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Monday, January 18, 2010

Celebrating Pongal

Pongal, is a festival of farmers to celebrate the bounty harvest of various crops by thanking the sun God Surya, the rain and the farm animals, especially the cow. The word Pongal itself means to 'spill over' symbolizing prosperity.

The festival is celebrated over four days. The first day is called Bhogi where people discard their old by burning them in large bonfires. This practise is not followed in a literal sense these days due to pollution concerns. In our family we clean up the house and enjoy the holiday..:).

Day 2 is called Thai Pongal which is when we actually celebrate elaborately.

Kolam at the house entrance

This kolam was drawn out by my mom in front of our house. The white powder is actually rice flour and is said to be food for the ants in the days before ( to some extent even now..). Women actually take great pains to draw them out and it sometimes turns into a competition of sorts. So if you ever happen to see one, try not to step on it for your own good..;)


Pooja

The ritual of reciting mantras and offering flowers to the sun God drawn out underneath.


Deepam

The Indian version of candles.

Pongal

Pongal is also the name of the dish made on that day. Its simple to make and tastes yumm... (click here for recipe). There is also the sugar cane which is very typically used in the ceremony, but only people with rather strong teeth (not me) dare to eat the fruit directly. A huge meal is made and we gorge on it for the rest of the day.

Day 3 is Mattu Pongal which is special for all the cows as they are bathed, decorated and well fed. People commonly tease each other as being the cows of the family and specifically come and wish you on that day to pull your leg. We just follow one tradition for Mattu Pongal since its perhaps been a couple of generations since our family owned a cow.

Kanu Pidi

The kanu pidi is kept as an offering to birds and other small animals at homes. In villages, a rather violent sport of Jallikattu equivalent to the Spanish - Running of the Bull is played. It is ironical that the day that the cow is worshiped, the bulls are put to such test!

Day 4 is Kaanum Pongal where people generally visit family and friends. The entire city gets so cramped up that day as everybody is outside trying to meet somebody else.

I had such a good time this year during Pongal since I am celebrating the festival after a couple of years. I must have put on a pound just from the amount of food I ate these 4 days...:)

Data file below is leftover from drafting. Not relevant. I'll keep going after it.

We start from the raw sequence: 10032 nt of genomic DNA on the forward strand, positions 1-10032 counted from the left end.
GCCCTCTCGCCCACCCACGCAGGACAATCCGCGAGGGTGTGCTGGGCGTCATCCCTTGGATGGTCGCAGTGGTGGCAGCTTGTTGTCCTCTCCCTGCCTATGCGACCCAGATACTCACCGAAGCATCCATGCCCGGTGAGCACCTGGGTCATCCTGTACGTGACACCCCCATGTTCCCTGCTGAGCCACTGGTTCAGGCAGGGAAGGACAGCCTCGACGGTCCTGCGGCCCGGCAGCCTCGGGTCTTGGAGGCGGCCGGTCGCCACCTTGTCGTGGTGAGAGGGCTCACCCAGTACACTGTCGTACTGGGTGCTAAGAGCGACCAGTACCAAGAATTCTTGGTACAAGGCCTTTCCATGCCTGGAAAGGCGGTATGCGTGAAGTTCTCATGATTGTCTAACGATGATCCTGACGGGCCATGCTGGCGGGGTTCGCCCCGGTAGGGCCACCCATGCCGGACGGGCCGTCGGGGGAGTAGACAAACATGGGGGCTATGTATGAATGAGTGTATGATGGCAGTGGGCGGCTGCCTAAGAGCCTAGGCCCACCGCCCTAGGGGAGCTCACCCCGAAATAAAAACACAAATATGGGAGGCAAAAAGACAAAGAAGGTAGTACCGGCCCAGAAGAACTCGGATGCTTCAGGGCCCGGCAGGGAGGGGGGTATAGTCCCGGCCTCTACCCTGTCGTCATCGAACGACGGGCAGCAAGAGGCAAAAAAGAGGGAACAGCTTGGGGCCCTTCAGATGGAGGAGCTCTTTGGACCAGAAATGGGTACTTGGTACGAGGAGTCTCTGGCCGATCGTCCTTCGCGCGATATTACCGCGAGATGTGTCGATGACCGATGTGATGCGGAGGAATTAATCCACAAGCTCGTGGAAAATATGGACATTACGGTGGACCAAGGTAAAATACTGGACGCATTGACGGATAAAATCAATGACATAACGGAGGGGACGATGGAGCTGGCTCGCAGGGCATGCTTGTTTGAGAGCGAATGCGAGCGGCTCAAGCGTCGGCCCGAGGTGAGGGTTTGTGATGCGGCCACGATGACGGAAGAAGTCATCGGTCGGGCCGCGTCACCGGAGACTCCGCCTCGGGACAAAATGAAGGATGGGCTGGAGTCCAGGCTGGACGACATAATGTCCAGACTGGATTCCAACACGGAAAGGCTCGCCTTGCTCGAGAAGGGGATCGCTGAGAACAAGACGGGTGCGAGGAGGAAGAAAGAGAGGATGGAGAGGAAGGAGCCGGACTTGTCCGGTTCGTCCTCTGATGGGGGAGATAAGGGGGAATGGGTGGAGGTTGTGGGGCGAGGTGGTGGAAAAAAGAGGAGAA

9 comments:

Orangesplaash said...

I got to know the whole pongal tradition last week from my in laws who are from Chennai, though none of us celebrate it..To me it seems similar to Diwali, because of the week long celebrations may be :) Being from north India myself, I have not got any first hand experience on pongal though diwali was something we looked forward to, again because of the holildays..
Thanks for the recipe, these days I am trying my hand at such lovely dishes, had made Dosa and Idli last week..It turned out to be good, my husband enjoyed the authentic south Indian taste :)
Here's wishing you a very happy pongal!!

~Lopa said...

I must confess here that though I am from India, i didn't know many things about this festival ! Not even the fact that it lasts for four days !

But but but... ya I did know about decorations and rangoli, and pongal dish as back home i have some south India friends, who keep sharing about puja, preparations, pictures and food :D hehe ...

Thanks for sharing this Viji :)

vinaya said...

viji,how i wish i could be there with you in chromepet!!! me, the ore J :(

come back soon!!!

thamarai said...

Orangesplaash, oh great have you been to Chennai as well? And ya we all look forward to these festivals for the holidays that they bring..:)..Dosa and Idli are the most popular in Tamil Nadu..I hope you like making Pongal as well..There is also a salt version of it called 'ven pongal' which is a common breakfast. Thanks a lot for your wishes...

Lopa, I can totally understand..even the common festivals like Diwali and Navratri are celebrated in different ways in different parts of India...So you had South India friends before? I hope you like our food..:)

Vinayaaaaa..I will see you real soon..:)

~Lopa said...

To be honest, back home i never carved for South Indian food but Ashu is a big fan of Dosa that made us visit South Indian restaurant every other day, sometimes for breakfast.

But after coming here, no i actually cook much of South Indian food, as much as once or twice a week, reason it's easy, its healthier and Ashu will not say no, not again...hehehe
My fav - Sambhar and chutneys :)

thamarai said...

Oh wow Lopa! perhaps u cook even better than me..I remember here, I made Sambhar for a Maharashtrian friend once and she was like, I can make it better than this!!! Imagine my reaction..haha..

Ya, true, Dosa is so easy to make and its healthy also..especially for light tiffins I think it works well..

Pres├ępio no Canal said...

Just lovely the candles...well, all the fotos!
I never heard about it! Thanks for sharing! One thing heel goed in blogging is this: we can learn a lot of each others culture! So nice! I really enjoy the post! Thanks, Thamarai!

thamarai said...

Presepio, very true..there is so much to share and learn...the whole experience has been wonderful!!

Aledys Ver said...

Oh wonderful! It's great to get to know about this beautiful tradition - and especially, if it's a festival where food is involved, I'm loving it! I'll check out the recipe for "pongal" ...
Thanks for sharing this, thamarai!!

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